“Tuition and fee increases beyond what was already being proposed in an institutions’s six-year plan should not be considered as a mechanism to offset these reductions,” Reagan wrote in the letter, which was first reported by the Roanoke Times.
State policy decisions have contributed to a monumental shift in the way Virginia’s public colleges are funded in just the past two decades. Tuition made up less than a third of total education revenue at state schools in 1989, and by 2014, those dollars accounted for 62 percent of the money schools needed to educate students, according to the State Higher Education Executive Officers Association.
The implosion of the financial markets in 2008 led to a steady decline in state funding for colleges as tax revenue dried up. Even as the economy rebounded, higher education funding for Virginia’s public colleges and universities remained 22 percent below 2008 levels, according to the Center on Budget and Policy Priorities. The think tank estimates that the $1,718 cut in per-student funding and tuition increases — averaging $3,808 for in-state students at four-year institutions — is making college less affordable for Virginia residents.
In the past week, several university leaders have reached out to their school communities to address how the newest decline in state funds might impact operations.
Virginia Tech President Tim Sands assured students, faculty and staff that the university’s “enrollment and philanthropic growth” will help the school weather cuts, as will a plan to reallocate resources among academic departments as needed.
Sands, in a letter addressed to the school community, said the reduction in state support could total $18.1 million, which includes $5.1 million the state asked Virginia Tech to give up in the current budget year. The school has already absorbed the current cuts and does not anticipate any changes to its operational budget for fiscal year 2017, he said
“Virginia Tech’s commitment to improving our academic and research programs, providing access to students and being the very best steward of state resources possible will not change as a result of the state’s budget requirements,” Sands wrote. “Fulfilling that promise is more challenging when key sources of revenue are reduced, but we are grateful for the support we do receive.”
At Virginia Commonwealth University, president Michael Rao told the school community to brace for reductions in state support totaling more than $21 million through fiscal year 2018. That figure includes previously announced savings strategies, which include having public colleges and universities cover a portion of the Virginia Retirement System premium increases for two years and forgo rebates on credit cards.
“This is disappointing news,” Rao said. “We will once again confront the significant cuts in the context of protecting our academic mission, with particular emphasis on student financial assistance and minimizing the impact on tuition and fees.”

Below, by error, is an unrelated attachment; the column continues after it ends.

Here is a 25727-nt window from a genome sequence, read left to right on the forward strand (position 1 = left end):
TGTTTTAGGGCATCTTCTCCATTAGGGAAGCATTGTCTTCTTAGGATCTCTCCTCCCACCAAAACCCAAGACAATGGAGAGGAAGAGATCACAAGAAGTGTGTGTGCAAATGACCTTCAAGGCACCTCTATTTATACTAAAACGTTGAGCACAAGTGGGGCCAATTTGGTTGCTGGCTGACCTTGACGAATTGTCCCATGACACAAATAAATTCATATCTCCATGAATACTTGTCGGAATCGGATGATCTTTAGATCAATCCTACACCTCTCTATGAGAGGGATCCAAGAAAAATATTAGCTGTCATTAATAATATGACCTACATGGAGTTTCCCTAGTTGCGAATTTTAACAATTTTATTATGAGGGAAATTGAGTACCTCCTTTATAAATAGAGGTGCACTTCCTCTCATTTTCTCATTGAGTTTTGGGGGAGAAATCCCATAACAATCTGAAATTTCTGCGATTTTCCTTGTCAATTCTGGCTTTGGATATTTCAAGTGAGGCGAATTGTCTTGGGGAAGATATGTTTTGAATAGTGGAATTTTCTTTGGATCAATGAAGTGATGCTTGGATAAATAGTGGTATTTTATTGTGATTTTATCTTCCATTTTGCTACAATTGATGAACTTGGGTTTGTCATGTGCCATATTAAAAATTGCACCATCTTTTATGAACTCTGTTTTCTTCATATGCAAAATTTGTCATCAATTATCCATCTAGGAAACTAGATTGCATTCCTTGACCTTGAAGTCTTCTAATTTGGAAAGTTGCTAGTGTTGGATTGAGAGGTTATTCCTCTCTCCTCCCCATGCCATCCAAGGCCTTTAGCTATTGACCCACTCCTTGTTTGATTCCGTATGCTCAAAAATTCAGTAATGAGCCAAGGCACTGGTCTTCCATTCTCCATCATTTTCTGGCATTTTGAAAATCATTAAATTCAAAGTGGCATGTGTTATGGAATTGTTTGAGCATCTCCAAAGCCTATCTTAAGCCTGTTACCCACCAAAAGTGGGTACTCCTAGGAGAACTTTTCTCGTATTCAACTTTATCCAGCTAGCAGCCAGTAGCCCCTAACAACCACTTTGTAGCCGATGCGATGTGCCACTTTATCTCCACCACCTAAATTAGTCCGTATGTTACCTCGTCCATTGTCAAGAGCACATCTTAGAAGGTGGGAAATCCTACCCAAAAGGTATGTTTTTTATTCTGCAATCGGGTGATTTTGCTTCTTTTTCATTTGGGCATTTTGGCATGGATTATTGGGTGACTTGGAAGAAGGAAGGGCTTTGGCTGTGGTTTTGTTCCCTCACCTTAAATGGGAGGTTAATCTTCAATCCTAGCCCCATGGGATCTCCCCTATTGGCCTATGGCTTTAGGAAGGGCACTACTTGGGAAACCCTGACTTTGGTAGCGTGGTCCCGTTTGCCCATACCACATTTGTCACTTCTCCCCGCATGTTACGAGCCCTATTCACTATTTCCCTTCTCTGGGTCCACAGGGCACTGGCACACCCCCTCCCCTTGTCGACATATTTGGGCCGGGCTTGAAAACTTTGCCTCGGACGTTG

Rao said the university has worked hard to align its resources to support “academic quality and student success” despite the ups and downs of state appropriations that “make long-term strategic planning extremely difficult.”
McAuliffe has tried to reverse years of dwindling state support by proposing nearly $300 million in higher education spending. The 2016 General Assembly carved out $313 million in state funds for public colleges and universities in the biennial budget, an increase of about 6 percent over the prior budget. Seven of the prior nine budget years since the recession have included cuts to higher education funding, according to the State Council of Higher Education for Virginia (SCHEV).
Dan Hix, SCHEV’s finance policy director, said the council “appreciates the investments in higher education by the governor and General Assembly and will work with all parties to protect that investment as we go through this period of belt-tightening.”
Tepid income and sales tax revenue are at the heart of Virginia’s fiscal problems, according to the governor. During the summer, McAuliffe warned that a loss of high-paying jobs due to federal budget cuts and lower-wage workers replacing retiring baby boomers were depressing tax revenue growth. His administration anticipates the current two-year budget will be short $1.2 billion, on top of the nearly $280 million loss carried over from the budget that ended June 30.
Although McAuliffe spared state colleges and universities from the cuts other executive branch agencies endured in fiscal year 2017, Reagan told school officials that their “portion of the budget is just too significant to leave out of the discussion and plans for addressing the projected revenue shortfall for fiscal year 2018.”
He encouraged schools to begin planning for likely cuts, but said they are under no obligation to submit a formal savings plan like other agencies. Reagan assured the universities that student financial aid would not be factored into the reduction in appropriations.
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